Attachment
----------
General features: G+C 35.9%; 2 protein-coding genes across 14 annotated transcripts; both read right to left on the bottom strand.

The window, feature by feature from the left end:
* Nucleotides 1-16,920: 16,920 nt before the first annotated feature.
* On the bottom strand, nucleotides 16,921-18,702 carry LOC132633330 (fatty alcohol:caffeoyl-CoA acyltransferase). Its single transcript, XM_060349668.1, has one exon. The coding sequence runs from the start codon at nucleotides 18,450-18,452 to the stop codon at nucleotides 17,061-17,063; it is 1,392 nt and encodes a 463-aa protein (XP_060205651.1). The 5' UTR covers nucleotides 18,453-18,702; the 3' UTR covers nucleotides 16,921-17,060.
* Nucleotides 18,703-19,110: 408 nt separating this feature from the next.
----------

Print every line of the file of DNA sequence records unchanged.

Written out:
General features: G+C 35.9%; 2 protein-coding genes across 14 annotated transcripts; both read right to left on the bottom strand.

The window, feature by feature from the left end:
* Nucleotides 1-16,920: 16,920 nt before the first annotated feature.
* On the bottom strand, nucleotides 16,921-18,702 carry LOC132633330 (fatty alcohol:caffeoyl-CoA acyltransferase). Its single transcript, XM_060349668.1, has one exon. The coding sequence runs from the start codon at nucleotides 18,450-18,452 to the stop codon at nucleotides 17,061-17,063; it is 1,392 nt and encodes a 463-aa protein (XP_060205651.1). The 5' UTR covers nucleotides 18,453-18,702; the 3' UTR covers nucleotides 16,921-17,060.
* Nucleotides 18,703-19,110: 408 nt separating this feature from the next.